Lionel Trilling and the Critics: Opposing Selves

By John Rodden | Go to book overview

35
“An Urgent Awareness,” The New York Times Book Review
February 1955

Harry Levin

Harry Levin (1912–94) taught English and comparative literature at Harvard University from 1939 until his retirement in 1983. He was the author of James Joyce: A Critical Introduction (1941), Contexts of Criticism (1957), and Why Literary Criticism Is Not an Exact Science (1968), among his dozen books of literary criticism on British, American, French, and classical authors.

Trilling and Levin were sometimes paired, given that they were the first Jews to receive tenure in major university English departments. By the time of Levin’s review of The Opposing Self in 1955, Levin and Trilling were generally regarded, along with M. H. Abrams at Cornell, as the leading Jewish literary academics in the United States.

A scholarly genius fluent in the major European languages and a brilliant, erudite interpreter of specific literary texts, Levin introduced the work of Joyce to the American academy. Not only was Levin the moving force behind the development of Harvard’s comparative literature program, he played a central role in the development of comparative literature as an academic discipline. Like Trilling, Levin was an early champion of literary modernism whose writing and teaching helped institutionalize a modernist canon in postwar American literary studies.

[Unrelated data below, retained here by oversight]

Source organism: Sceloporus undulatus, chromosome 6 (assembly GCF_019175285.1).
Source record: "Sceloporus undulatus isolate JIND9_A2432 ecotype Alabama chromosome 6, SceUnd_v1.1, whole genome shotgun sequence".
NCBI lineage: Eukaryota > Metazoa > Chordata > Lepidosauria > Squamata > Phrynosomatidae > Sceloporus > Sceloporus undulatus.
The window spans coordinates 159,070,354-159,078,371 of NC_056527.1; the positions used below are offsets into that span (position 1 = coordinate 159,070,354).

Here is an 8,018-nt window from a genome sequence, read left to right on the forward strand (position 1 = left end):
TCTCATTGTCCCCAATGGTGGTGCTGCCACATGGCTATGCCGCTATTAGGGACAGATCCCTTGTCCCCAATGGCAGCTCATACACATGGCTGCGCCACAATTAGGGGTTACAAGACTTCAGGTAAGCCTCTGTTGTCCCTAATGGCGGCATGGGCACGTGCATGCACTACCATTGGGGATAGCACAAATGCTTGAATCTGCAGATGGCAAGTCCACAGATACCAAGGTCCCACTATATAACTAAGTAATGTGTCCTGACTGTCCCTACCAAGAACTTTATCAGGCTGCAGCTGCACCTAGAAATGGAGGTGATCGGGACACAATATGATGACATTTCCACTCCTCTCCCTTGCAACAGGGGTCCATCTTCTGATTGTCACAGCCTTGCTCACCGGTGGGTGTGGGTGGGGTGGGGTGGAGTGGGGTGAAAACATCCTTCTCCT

Trilling and Levin were personally acquainted. But their relationship was not warm, partly due to a sense of rivalry between them. Their relationship cooled even further after Steven Marcus wrote a severe critique of Levin’s work in Partisan Review, in an essay titled “Three Obsessed Critics” (1959). Levin and several Harvard colleagues believed that Trilling was behind the attack, since Marcus was his student and protégé.

Most of these essays were written and first published during the past five

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